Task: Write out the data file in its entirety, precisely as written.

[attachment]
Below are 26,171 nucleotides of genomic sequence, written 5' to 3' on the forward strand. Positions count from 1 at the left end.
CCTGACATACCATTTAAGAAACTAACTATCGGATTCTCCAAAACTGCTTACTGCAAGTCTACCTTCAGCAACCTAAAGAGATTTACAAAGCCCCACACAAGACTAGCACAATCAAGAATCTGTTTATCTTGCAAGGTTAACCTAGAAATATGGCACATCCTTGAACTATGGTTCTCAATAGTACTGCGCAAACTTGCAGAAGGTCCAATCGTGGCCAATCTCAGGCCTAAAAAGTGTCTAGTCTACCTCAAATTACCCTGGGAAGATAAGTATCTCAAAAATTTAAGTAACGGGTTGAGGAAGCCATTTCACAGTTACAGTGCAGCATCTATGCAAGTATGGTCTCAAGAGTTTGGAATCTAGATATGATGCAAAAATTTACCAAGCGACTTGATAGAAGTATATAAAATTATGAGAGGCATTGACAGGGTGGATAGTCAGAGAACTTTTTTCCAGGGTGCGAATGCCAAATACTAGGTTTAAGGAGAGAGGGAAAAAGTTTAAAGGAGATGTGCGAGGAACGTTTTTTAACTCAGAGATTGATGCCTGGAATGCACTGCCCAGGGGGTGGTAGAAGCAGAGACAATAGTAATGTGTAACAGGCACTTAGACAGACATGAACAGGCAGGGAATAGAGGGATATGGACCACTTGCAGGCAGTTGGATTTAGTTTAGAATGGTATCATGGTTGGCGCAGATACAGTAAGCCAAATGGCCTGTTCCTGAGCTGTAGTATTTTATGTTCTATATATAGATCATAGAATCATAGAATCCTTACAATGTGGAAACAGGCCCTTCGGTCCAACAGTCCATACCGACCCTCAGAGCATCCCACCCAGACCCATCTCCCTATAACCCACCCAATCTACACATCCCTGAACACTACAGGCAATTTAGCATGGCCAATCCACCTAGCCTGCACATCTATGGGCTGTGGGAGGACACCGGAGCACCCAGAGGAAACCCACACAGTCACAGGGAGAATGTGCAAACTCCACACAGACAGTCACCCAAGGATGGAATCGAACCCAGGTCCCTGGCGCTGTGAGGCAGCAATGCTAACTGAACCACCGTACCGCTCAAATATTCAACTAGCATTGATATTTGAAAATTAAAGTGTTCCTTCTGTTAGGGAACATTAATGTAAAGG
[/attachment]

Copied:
Below are 26,171 nucleotides of genomic sequence, written 5' to 3' on the forward strand. Positions count from 1 at the left end.
CCTGACATACCATTTAAGAAACTAACTATCGGATTCTCCAAAACTGCTTACTGCAAGTCTACCTTCAGCAACCTAAAGAGATTTACAAAGCCCCACACAAGACTAGCACAATCAAGAATCTGTTTATCTTGCAAGGTTAACCTAGAAATATGGCACATCCTTGAACTATGGTTCTCAATAGTACTGCGCAAACTTGCAGAAGGTCCAATCGTGGCCAATCTCAGGCCTAAAAAGTGTCTAGTCTACCTCAAATTACCCTGGGAAGATAAGTATCTCAAAAATTTAAGTAACGGGTTGAGGAAGCCATTTCACAGTTACAGTGCAGCATCTATGCAAGTATGGTCTCAAGAGTTTGGAATCTAGATATGATGCAAAAATTTACCAAGCGACTTGATAGAAGTATATAAAATTATGAGAGGCATTGACAGGGTGGATAGTCAGAGAACTTTTTTCCAGGGTGCGAATGCCAAATACTAGGTTTAAGGAGAGAGGGAAAAAGTTTAAAGGAGATGTGCGAGGAACGTTTTTTAACTCAGAGATTGATGCCTGGAATGCACTGCCCAGGGGGTGGTAGAAGCAGAGACAATAGTAATGTGTAACAGGCACTTAGACAGACATGAACAGGCAGGGAATAGAGGGATATGGACCACTTGCAGGCAGTTGGATTTAGTTTAGAATGGTATCATGGTTGGCGCAGATACAGTAAGCCAAATGGCCTGTTCCTGAGCTGTAGTATTTTATGTTCTATATATAGATCATAGAATCATAGAATCCTTACAATGTGGAAACAGGCCCTTCGGTCCAACAGTCCATACCGACCCTCAGAGCATCCCACCCAGACCCATCTCCCTATAACCCACCCAATCTACACATCCCTGAACACTACAGGCAATTTAGCATGGCCAATCCACCTAGCCTGCACATCTATGGGCTGTGGGAGGACACCGGAGCACCCAGAGGAAACCCACACAGTCACAGGGAGAATGTGCAAACTCCACACAGACAGTCACCCAAGGATGGAATCGAACCCAGGTCCCTGGCGCTGTGAGGCAGCAATGCTAACTGAACCACCGTACCGCTCAAATATTCAACTAGCATTGATATTTGAAAATTAAAGTGTTCCTTCTGTTAGGGAACATTAATGTAAAGG